Ten Steps Behind: The effect of student loan debt on mental health
Many young people know the pain of student loan debt all too well. Students finish their post-secondary studies, ready to begin the next chapter in their lives, but thousands of dollars’ worth of debt is holding them back.
While there have been great strides in recent years towards government grants over loans, many graduates are still faced with the same reality. How do you get ahead in life financially when you’re starting 10 steps behind everyone else?
According to Credit Karma, the average student loan is roughly $17,000 after graduation. It’s not uncommon for loans to reach far more than that for young Canadians pursuing postgraduate studies. This kind of debt so early in life can lead to serious mental health issues, brought on by the anxiety of paying your loans on time, and feeling like your loans may never go away.
According to StatsCanada, 48 per cent of Canadians say they’ve lost sleep over financial stress (2019). Meanwhile, an Ipsos survey found that 40 per cent of Canadians agreed that their debt was negatively affecting their mental health (2018).
Student loan debt is unique because for most Canadians, there is a belief that attending college or university is a necessity. Unlike credit card debt or car loans, taking out student loans doesn’t feel like a choice, but rather something that must be done. The pressure to attend university at all, especially for those who come from lower-income families, makes it almost impossible to not take out student loans. In this way, student loans could be considered “good debt,” because they led to a positive education. However, that doesn’t make the repayment period any less difficult.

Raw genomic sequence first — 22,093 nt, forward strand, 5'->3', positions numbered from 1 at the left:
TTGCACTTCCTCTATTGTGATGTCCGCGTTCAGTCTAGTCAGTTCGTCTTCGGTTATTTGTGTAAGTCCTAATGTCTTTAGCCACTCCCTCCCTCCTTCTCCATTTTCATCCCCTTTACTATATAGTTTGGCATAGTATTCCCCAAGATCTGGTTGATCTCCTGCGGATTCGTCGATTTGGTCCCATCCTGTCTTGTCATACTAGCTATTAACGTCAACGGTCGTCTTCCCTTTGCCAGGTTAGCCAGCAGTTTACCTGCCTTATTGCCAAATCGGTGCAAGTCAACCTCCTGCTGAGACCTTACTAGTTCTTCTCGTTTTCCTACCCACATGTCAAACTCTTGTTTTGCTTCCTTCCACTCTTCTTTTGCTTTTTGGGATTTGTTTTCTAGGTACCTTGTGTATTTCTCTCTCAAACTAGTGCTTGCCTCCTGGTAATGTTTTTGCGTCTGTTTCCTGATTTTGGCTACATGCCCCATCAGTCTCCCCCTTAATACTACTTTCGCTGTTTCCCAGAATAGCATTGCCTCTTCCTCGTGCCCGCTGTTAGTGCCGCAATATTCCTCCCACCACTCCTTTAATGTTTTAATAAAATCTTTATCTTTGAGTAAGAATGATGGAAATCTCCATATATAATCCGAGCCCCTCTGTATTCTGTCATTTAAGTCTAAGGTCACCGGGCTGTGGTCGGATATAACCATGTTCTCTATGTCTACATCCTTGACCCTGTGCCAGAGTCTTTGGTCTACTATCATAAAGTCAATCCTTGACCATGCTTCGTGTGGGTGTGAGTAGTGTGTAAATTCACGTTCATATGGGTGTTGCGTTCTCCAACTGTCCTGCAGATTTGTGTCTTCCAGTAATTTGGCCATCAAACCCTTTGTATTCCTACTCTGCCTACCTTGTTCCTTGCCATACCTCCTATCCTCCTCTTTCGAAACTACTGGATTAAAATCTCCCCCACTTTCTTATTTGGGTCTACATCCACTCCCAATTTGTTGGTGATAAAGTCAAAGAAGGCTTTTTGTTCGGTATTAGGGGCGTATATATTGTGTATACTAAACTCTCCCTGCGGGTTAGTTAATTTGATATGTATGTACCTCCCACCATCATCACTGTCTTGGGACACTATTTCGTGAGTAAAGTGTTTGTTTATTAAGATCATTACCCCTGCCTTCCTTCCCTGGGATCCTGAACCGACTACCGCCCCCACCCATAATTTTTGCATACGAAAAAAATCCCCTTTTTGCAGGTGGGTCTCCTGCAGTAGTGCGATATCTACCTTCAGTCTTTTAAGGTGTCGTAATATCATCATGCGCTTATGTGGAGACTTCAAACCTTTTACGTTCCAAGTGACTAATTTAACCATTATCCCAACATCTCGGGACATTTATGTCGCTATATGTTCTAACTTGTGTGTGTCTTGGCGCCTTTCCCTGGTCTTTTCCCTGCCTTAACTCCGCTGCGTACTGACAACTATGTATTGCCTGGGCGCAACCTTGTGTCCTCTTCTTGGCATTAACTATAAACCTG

Loan repayment adds an extra layer of financial stress to the lives of young people right at the start of their careers. Monthly payments can reach over $300 a month depending on the plan. For graduates beginning their careers in entry-level jobs or internship positions, an added monthly expense is just another point of anxiety. More expenses mean less money for saving, or buying the things we need and want. Money may not buy happiness, but the feeling of restriction caused by a lack of money can wreak emotional havoc over time.
The sense of dread that comes with orchestrating repayment plans can also lead to hopelessness and depression. Knowing you might be paying off your loan into your forties or fifties can be downright panic-inducing.
There are ways to combat this mental distress, however. The best first step is to see a credit counselor or visit your bank. While you may not have much wiggle room when it comes to repayment options, there are ways to manage your spending in other ways that make loan repayments less painful. Remember that there is a light at the end of the tunnel, even if it may be years down the line. Treating anxiety and depression with regular therapy and medication may also help mitigate the fear tied to paying back your student loans. Some Canadian politicians are even looking at retroactively cancelling student debt and making post-secondary education free in the future.
Debt can be crippling and student loans hurt young Canadians more than anyone. But there is help and there is hope that one day, they can be conquered.